Here is a tip. One type of carbon rod that is readily available and rather cheap is 10 mm square tubes with an 8 mm hole. They are used for building drones and model airplanes (I think), not that hard to find on eBay. I use them instead of a truss rod to stiffen parlor necks.

Besides being cheap and available, they are surprisingly stiff for its weight. On the net I found this:

"”In a round rod with a 1 unit thick wall and a 3 unit diameter hole: The hollow shape maintains 87% of its ”strength”, with only 63% of its mass (or to put in another way, you only lose 13% of the strength, but lose 37% of the weight).”"

The drawback is that a rod with a hole will split faster than a solid one when bending. Not a problem in bedded in a guitar neck...

Another great thing is that you have two alternatives, leaving the hole empty or filling it up with a 8 mm round rod. I use birch rods as a standard and glue it with thin epoxy. Sometimes when I need more strength I use a solid carbon rod making it a solid 10 mm square rod. I love the idea to have more wood in the mix, but I can't say that I can hear it in the sound of the guitar!

Here is the carbon tube with a birch rod in the hole mounted in a parlor neck. A strip of birch is glued on top (epoxy glue) for the hide glue to bond with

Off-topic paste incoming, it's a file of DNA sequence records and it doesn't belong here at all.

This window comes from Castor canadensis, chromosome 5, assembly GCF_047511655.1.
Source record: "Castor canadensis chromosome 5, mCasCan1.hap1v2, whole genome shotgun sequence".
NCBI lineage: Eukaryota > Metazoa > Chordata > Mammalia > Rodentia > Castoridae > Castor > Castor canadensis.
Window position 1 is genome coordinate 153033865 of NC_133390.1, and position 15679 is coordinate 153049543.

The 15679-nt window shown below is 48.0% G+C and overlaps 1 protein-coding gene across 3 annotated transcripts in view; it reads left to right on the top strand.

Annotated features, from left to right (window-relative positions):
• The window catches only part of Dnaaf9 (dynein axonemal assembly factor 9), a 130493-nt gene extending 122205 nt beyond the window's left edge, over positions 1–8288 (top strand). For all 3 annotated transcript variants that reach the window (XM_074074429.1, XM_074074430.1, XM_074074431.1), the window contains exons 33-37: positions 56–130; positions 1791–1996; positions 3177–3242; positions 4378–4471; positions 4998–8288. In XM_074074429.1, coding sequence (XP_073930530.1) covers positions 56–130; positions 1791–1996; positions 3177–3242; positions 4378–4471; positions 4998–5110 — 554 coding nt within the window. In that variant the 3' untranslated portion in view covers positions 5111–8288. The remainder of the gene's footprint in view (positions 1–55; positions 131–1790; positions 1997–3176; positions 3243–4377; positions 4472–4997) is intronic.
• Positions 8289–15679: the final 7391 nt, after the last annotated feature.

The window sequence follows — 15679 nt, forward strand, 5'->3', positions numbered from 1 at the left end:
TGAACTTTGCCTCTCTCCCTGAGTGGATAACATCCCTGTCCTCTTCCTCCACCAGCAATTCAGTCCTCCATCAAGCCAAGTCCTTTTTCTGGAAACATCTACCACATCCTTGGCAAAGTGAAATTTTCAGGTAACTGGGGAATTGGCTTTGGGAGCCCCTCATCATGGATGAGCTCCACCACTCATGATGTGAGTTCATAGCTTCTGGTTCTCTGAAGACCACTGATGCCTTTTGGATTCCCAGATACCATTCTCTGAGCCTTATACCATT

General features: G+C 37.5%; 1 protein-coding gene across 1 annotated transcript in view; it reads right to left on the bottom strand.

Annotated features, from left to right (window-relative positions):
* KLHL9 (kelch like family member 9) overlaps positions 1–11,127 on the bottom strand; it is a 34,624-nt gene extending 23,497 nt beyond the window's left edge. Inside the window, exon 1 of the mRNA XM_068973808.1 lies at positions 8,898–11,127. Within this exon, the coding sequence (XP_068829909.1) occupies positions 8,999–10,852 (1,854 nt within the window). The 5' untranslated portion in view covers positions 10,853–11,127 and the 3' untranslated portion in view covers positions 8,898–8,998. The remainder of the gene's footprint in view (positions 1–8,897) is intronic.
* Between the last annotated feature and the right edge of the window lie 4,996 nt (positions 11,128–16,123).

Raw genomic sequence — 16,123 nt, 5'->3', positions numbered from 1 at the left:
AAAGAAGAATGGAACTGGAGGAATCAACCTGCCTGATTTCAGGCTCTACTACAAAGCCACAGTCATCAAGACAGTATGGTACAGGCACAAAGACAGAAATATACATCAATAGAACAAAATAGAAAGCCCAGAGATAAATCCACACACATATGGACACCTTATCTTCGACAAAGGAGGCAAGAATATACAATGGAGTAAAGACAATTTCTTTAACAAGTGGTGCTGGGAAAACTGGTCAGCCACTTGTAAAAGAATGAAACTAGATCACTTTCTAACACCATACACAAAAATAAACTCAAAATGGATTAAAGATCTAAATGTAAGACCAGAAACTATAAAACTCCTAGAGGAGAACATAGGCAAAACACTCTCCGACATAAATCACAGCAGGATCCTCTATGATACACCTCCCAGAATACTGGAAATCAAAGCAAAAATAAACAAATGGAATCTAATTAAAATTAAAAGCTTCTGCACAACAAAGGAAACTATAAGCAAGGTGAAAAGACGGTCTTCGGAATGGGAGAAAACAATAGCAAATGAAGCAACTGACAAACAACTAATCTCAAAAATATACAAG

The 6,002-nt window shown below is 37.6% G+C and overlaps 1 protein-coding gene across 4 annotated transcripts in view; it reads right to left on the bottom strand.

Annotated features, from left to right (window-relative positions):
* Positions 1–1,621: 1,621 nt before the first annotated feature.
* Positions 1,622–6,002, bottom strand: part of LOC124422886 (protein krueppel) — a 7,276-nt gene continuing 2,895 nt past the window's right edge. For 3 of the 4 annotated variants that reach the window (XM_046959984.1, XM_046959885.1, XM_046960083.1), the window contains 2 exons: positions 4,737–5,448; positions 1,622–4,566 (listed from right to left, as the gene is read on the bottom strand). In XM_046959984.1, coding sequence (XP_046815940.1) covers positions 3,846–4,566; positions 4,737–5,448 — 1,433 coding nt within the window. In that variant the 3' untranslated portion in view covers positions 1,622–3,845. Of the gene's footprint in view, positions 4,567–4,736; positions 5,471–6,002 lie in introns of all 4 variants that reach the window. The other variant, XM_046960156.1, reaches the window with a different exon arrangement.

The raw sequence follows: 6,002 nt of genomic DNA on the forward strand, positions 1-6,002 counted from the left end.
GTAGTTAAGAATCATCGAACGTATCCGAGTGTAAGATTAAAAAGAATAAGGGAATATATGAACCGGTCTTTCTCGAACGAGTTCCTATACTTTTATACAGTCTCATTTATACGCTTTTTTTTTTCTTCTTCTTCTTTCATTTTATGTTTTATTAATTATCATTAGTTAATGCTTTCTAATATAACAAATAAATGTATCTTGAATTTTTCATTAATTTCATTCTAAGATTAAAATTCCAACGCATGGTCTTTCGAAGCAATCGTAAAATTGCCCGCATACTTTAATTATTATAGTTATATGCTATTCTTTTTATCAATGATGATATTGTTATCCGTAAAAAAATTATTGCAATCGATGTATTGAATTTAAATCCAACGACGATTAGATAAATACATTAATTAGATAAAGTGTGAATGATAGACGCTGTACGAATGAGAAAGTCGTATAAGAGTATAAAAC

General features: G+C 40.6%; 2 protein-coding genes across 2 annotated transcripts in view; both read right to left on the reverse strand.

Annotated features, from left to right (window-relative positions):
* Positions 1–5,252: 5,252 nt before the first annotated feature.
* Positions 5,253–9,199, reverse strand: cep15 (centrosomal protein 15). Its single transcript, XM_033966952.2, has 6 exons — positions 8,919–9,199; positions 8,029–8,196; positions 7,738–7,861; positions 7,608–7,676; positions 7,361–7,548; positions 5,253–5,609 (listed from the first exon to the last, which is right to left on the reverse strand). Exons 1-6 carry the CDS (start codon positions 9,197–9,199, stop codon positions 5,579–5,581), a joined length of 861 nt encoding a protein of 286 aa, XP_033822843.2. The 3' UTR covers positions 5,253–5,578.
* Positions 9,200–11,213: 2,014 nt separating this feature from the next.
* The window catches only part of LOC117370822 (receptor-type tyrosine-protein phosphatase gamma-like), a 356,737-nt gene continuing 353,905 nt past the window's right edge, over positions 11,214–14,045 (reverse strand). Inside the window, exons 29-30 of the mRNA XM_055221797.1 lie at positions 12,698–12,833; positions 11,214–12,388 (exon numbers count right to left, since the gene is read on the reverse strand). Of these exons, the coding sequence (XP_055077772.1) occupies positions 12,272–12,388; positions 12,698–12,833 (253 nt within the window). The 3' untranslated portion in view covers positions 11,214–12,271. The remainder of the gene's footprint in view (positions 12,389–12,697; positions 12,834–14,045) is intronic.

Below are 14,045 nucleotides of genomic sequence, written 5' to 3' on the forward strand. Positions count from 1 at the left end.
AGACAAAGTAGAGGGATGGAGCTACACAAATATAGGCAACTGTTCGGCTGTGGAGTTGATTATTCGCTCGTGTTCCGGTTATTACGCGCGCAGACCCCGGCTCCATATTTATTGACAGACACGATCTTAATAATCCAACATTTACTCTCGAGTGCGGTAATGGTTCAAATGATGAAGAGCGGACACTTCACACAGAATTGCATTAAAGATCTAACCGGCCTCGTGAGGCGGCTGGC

The neck will still bend a little with steel strings at tension. But it's predictable and the fretboard can be sanded to a backbow to compensate.

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Roger, thanks for the great post.  One question, what do you use to thin the epoxy to glue the 8mm rods onto the square tubes?  Also, it looks like the birch cap is quite thin, almost veneer.  Is it's only function to create a bonding surface for the fingerboard?  

I don't use epoxy glue but the resin used to bind carbon fibers into rods. That stuff is thin, not as strong as the glue though. For the square rod itself I use epoxy glue. I pour resin into the hole from both sides and move the round rod to make sure the resin gets everywhere between the rod and the inside of  the hole.

The birch cap is thin and creates a bonding surface for hide glue as you said. It is thicker to begin with, after the glue is set I sand it flush to the neck surface.

This is messy business. I wrap the whole neck/instrument in common kitchen wrapping film and tape the top side of the neck close to the routed channel to protect the wood from resin and epoxy glue. VERY important to wear plastic gloves, epoxy is dangerous stuff!


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